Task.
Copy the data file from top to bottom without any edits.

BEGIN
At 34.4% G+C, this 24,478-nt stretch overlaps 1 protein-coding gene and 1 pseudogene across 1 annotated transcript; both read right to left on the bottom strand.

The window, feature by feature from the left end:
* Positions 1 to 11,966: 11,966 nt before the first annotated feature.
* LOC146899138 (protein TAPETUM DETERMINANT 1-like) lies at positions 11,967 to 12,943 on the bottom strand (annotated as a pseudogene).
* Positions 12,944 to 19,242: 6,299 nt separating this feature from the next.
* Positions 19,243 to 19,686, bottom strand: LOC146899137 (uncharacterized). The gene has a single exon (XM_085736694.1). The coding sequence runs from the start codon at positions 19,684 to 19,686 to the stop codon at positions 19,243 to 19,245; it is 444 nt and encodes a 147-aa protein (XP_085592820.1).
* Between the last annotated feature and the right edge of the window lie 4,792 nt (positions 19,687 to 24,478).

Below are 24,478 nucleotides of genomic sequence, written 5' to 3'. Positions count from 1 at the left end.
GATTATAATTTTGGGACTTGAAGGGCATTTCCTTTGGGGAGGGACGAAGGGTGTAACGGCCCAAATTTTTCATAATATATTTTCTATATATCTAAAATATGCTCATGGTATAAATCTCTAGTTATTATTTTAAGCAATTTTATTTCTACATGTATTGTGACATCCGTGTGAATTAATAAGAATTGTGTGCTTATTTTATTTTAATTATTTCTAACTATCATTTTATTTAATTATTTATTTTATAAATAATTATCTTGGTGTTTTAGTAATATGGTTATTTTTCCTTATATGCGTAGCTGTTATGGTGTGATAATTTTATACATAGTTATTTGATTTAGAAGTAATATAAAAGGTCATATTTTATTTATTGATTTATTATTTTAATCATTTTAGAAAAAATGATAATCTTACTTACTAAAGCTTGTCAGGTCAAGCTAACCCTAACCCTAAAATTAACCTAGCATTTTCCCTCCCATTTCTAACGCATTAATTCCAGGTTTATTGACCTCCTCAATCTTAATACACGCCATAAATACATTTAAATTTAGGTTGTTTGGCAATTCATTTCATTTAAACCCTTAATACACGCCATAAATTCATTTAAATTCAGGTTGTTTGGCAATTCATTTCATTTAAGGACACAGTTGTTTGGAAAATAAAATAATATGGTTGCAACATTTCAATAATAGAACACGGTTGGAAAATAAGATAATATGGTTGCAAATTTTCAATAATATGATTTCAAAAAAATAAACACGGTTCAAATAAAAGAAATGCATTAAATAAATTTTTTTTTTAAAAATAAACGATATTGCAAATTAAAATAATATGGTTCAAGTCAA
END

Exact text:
At 34.4% G+C, this 24,478-nt stretch overlaps 1 protein-coding gene and 1 pseudogene across 1 annotated transcript; both read right to left on the bottom strand.

The window, feature by feature from the left end:
* Positions 1 to 11,966: 11,966 nt before the first annotated feature.
* LOC146899138 (protein TAPETUM DETERMINANT 1-like) lies at positions 11,967 to 12,943 on the bottom strand (annotated as a pseudogene).
* Positions 12,944 to 19,242: 6,299 nt separating this feature from the next.
* Positions 19,243 to 19,686, bottom strand: LOC146899137 (uncharacterized). The gene has a single exon (XM_085736694.1). The coding sequence runs from the start codon at positions 19,684 to 19,686 to the stop codon at positions 19,243 to 19,245; it is 444 nt and encodes a 147-aa protein (XP_085592820.1).
* Between the last annotated feature and the right edge of the window lie 4,792 nt (positions 19,687 to 24,478).

Below are 24,478 nucleotides of genomic sequence, written 5' to 3'. Positions count from 1 at the left end.
GATTATAATTTTGGGACTTGAAGGGCATTTCCTTTGGGGAGGGACGAAGGGTGTAACGGCCCAAATTTTTCATAATATATTTTCTATATATCTAAAATATGCTCATGGTATAAATCTCTAGTTATTATTTTAAGCAATTTTATTTCTACATGTATTGTGACATCCGTGTGAATTAATAAGAATTGTGTGCTTATTTTATTTTAATTATTTCTAACTATCATTTTATTTAATTATTTATTTTATAAATAATTATCTTGGTGTTTTAGTAATATGGTTATTTTTCCTTATATGCGTAGCTGTTATGGTGTGATAATTTTATACATAGTTATTTGATTTAGAAGTAATATAAAAGGTCATATTTTATTTATTGATTTATTATTTTAATCATTTTAGAAAAAATGATAATCTTACTTACTAAAGCTTGTCAGGTCAAGCTAACCCTAACCCTAAAATTAACCTAGCATTTTCCCTCCCATTTCTAACGCATTAATTCCAGGTTTATTGACCTCCTCAATCTTAATACACGCCATAAATACATTTAAATTTAGGTTGTTTGGCAATTCATTTCATTTAAACCCTTAATACACGCCATAAATTCATTTAAATTCAGGTTGTTTGGCAATTCATTTCATTTAAGGACACAGTTGTTTGGAAAATAAAATAATATGGTTGCAACATTTCAATAATAGAACACGGTTGGAAAATAAGATAATATGGTTGCAAATTTTCAATAATATGATTTCAAAAAAATAAACACGGTTCAAATAAAAGAAATGCATTAAATAAATTTTTTTTTTAAAAATAAACGATATTGCAAATTAAAATAATATGGTTCAAGTCAA